When Antiochus lost his hope of an alliance with Prusias, he went to Ephesus from Sardis to inspect the fleet which for some months had been equipped and ready, more because he saw that with
his land forces he could not withstand the Roman army and its generals, the two Scipios, than because he had ever tried actual combat by sea with much success or had at this time any great and assured confidence.
There was, however, a reason for hope at the moment, in that he had heard, first, that the larger part of the Rhodian fleet was in the vicinity [p. 367]
of Patara and, second, that King Eumenes with all1
his ships had gone to meet the consul at the Hellespont; an additional stimulant to his spirits was the destruction of the Rhodian fleet at Samos under conditions attained by trickery.
Relying on these circumstances, he sent Polyxenidas with the fleet to try fortune in any sort of engagement and himself led his troops to Notium.
This is a town of Colophon, overlooking the sea, distant from old Colophon about two miles.
And he wished to have the town itself in his hands, being so close to Ephesus that he could do nothing on land or sea which was not observed by the Colophonians, and through them was not immediately known to the Romans, and he had no doubt that when they heard of its siege they would move the fleet from Samos to bear aid to an allied city; this would be the opportunity for Polyxenidas to bring about an engagement.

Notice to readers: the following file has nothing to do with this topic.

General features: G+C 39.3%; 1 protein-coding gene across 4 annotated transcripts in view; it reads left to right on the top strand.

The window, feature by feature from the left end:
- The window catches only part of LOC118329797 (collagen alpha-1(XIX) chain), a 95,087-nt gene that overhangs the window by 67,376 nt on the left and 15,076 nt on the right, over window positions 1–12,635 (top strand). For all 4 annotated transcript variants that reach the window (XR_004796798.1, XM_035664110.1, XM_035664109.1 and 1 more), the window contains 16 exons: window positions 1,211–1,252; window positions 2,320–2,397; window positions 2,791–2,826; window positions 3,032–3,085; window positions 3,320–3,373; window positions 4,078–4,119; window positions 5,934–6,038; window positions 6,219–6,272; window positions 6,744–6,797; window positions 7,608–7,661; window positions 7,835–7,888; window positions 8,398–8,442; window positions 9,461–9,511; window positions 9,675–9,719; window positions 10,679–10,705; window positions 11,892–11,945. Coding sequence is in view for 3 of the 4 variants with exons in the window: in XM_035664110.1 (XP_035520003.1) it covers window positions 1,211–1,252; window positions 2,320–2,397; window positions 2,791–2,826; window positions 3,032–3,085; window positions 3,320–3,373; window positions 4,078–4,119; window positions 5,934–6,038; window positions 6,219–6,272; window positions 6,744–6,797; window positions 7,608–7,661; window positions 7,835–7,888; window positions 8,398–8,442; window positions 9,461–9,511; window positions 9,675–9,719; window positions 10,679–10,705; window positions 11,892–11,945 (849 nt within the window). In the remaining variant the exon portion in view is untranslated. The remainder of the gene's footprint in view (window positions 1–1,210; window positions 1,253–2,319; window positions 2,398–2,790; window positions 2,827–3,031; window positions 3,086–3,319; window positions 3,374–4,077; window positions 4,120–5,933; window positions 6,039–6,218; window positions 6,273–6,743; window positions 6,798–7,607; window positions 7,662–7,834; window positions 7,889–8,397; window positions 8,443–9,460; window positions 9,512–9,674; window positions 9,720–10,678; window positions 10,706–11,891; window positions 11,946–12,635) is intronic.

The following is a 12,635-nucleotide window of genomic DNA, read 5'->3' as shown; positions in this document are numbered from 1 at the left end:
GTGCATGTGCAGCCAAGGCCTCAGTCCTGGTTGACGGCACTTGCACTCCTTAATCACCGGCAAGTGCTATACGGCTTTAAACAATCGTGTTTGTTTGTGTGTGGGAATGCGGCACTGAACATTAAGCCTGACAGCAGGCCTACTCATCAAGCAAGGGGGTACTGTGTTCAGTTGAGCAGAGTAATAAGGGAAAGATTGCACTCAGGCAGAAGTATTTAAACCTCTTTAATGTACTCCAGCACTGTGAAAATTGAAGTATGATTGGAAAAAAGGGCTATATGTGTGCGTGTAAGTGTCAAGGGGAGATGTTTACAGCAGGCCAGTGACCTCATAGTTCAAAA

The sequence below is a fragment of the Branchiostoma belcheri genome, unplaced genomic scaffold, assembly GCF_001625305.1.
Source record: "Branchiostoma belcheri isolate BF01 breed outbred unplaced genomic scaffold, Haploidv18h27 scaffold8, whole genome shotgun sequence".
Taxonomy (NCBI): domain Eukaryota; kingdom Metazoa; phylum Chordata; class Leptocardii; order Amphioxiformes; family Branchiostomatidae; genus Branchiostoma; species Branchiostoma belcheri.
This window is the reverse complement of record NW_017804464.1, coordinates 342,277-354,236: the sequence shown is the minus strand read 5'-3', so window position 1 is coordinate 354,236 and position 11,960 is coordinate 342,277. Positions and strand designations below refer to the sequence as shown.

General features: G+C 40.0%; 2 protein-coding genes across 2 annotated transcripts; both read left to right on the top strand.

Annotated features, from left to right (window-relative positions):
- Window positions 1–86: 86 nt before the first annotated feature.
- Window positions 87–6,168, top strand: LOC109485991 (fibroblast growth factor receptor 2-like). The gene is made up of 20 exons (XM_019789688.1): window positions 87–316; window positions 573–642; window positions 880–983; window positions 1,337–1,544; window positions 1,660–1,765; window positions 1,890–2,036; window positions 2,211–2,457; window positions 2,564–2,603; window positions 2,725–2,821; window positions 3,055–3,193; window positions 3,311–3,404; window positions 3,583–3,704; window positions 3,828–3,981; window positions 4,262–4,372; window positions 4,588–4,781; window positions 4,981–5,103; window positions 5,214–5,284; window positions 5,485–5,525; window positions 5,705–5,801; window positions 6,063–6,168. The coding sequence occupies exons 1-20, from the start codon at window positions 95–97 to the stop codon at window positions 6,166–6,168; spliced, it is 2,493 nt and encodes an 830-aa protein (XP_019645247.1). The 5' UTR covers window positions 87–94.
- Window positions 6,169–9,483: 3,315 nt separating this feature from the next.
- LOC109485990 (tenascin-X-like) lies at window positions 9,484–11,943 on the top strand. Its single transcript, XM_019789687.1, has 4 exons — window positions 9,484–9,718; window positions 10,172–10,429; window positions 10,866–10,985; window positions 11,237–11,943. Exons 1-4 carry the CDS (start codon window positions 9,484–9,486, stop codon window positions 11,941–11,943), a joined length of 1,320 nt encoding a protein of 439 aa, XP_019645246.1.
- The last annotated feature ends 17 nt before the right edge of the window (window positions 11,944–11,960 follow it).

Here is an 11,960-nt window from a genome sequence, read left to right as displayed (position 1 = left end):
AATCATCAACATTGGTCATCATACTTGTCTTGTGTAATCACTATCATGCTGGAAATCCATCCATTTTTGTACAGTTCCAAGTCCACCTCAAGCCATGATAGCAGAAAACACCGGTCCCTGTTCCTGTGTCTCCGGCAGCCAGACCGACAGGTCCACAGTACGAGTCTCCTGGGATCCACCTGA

Therefore he began to lay siege to the city, constructing a line of fortifications down to the sea on each side alike, and in both ran mantlets and an outwork up to the wall and moved battering-rams under shelter.2
Terrified by these misfortunes, the Colophonians sent to Lucius Aemilius the praetor at Samos representatives to beg for the protection of the praetor and the Roman people.
Aemilius, idle at Samos, was chafing under the long delay, thinking of nothing less than that Polyxenidas, twice challenged by him
in vain, would offer the opportunity for battle, and he thought it a disgrace that the fleet of Eumenes should assist the consul in transporting the legions into Asia while he was entangled in aiding the beleaguered Colophon, an operation of indefinite duration.
Eudamus the Rhodian, who also had detained him at Samos, [p. 369]
although he wished to leave for the Hellespont, and3
all the others, kept urging him and saying:
how much better it would be either to relieve the allies from siege
or again to defeat the navy already once defeated and to wrest completely from the enemy his mastery of the sea than, abandoning the allies and surrendering to Antiochus the land and sea of Asia, to go off to the Hellespont, where the fleet of Eumenes was sufficient, and run away from his own share in the war.4